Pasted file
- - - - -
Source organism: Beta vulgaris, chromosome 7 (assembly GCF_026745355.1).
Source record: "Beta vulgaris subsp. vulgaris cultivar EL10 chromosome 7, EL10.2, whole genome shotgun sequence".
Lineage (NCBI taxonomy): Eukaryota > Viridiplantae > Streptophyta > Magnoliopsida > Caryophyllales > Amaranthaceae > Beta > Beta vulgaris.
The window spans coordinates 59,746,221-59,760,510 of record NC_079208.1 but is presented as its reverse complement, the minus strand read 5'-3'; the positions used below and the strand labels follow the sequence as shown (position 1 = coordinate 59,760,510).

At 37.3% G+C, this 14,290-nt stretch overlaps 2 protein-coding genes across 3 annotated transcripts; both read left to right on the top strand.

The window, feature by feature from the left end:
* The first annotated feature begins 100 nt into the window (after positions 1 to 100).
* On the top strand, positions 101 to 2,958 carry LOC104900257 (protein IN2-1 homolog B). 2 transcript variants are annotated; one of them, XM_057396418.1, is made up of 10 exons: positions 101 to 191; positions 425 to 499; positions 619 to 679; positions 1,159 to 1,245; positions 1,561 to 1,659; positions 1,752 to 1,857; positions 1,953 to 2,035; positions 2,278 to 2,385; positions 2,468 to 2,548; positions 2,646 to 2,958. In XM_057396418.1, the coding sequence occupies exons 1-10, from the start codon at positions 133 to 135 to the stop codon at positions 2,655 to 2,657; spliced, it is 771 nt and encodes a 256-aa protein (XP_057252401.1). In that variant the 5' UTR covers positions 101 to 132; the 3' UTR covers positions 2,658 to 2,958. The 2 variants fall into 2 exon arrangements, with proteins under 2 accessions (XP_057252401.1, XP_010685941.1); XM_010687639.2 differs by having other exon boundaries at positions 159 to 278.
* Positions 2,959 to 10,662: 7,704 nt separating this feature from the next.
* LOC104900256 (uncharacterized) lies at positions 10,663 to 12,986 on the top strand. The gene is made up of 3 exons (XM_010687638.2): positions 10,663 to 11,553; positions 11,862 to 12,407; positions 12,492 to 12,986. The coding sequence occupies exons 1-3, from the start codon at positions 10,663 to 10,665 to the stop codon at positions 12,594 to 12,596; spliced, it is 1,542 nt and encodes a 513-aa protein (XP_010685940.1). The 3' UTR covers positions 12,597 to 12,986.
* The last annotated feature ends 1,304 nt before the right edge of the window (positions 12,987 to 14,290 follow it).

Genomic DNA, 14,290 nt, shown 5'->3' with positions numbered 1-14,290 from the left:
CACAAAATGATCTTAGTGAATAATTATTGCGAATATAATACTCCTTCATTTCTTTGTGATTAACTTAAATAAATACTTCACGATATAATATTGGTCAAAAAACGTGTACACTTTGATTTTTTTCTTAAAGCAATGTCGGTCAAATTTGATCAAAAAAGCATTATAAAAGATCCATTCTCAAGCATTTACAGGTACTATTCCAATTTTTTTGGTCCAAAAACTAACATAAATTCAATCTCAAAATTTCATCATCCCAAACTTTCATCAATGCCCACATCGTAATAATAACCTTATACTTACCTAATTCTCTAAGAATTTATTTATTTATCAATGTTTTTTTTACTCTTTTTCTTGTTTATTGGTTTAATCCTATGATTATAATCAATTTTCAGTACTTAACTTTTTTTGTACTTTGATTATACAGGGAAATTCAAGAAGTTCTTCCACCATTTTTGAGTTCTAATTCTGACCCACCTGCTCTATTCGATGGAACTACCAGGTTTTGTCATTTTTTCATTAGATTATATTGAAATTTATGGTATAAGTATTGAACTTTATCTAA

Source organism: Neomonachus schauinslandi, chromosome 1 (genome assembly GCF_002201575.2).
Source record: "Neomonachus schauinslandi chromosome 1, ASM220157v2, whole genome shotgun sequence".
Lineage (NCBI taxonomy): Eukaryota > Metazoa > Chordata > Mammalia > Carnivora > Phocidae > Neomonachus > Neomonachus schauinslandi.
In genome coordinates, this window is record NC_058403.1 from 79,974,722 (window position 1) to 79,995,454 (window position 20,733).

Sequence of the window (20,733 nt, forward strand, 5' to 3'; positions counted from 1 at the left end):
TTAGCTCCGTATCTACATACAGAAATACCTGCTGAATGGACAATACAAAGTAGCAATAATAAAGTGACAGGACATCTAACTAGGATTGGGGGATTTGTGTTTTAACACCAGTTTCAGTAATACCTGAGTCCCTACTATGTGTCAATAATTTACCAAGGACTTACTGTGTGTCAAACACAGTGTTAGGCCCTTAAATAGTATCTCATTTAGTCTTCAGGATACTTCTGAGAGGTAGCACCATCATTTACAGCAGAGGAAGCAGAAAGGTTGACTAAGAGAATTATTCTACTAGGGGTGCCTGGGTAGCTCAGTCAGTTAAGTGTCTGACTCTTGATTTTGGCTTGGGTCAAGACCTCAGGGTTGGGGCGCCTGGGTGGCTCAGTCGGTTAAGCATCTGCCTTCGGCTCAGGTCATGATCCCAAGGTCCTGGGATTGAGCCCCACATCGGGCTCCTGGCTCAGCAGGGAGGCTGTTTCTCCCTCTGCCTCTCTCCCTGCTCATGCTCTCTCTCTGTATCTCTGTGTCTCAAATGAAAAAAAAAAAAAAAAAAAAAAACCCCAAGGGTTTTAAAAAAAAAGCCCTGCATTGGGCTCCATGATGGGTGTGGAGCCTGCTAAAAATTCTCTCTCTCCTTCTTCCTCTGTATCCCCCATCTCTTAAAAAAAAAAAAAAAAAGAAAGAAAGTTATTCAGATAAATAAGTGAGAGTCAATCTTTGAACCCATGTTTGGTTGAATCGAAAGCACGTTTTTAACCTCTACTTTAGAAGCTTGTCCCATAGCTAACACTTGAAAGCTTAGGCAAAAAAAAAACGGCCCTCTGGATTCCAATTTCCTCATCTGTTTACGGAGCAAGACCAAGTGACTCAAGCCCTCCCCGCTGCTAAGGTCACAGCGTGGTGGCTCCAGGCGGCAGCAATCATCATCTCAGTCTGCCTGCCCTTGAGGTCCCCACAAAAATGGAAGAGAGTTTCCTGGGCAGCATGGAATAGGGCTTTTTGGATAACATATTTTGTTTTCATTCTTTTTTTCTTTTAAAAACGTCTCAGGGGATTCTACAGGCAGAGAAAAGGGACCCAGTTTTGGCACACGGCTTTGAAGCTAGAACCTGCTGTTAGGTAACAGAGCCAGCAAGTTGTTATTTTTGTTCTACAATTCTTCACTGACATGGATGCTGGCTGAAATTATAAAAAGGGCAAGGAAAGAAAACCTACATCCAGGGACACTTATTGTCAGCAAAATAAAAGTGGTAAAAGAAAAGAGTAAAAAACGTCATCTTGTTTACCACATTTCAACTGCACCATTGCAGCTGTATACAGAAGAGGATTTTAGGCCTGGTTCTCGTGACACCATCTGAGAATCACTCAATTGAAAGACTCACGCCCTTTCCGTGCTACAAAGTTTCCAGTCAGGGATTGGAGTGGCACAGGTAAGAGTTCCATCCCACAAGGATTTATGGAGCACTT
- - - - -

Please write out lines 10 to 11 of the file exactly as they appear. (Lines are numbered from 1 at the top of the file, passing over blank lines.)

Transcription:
* LOC104900256 (uncharacterized) lies at positions 10,663 to 12,986 on the top strand. The gene is made up of 3 exons (XM_010687638.2): positions 10,663 to 11,553; positions 11,862 to 12,407; positions 12,492 to 12,986. The coding sequence occupies exons 1-3, from the start codon at positions 10,663 to 10,665 to the stop codon at positions 12,594 to 12,596; spliced, it is 1,542 nt and encodes a 513-aa protein (XP_010685940.1). The 3' UTR covers positions 12,597 to 12,986.
* The last annotated feature ends 1,304 nt before the right edge of the window (positions 12,987 to 14,290 follow it).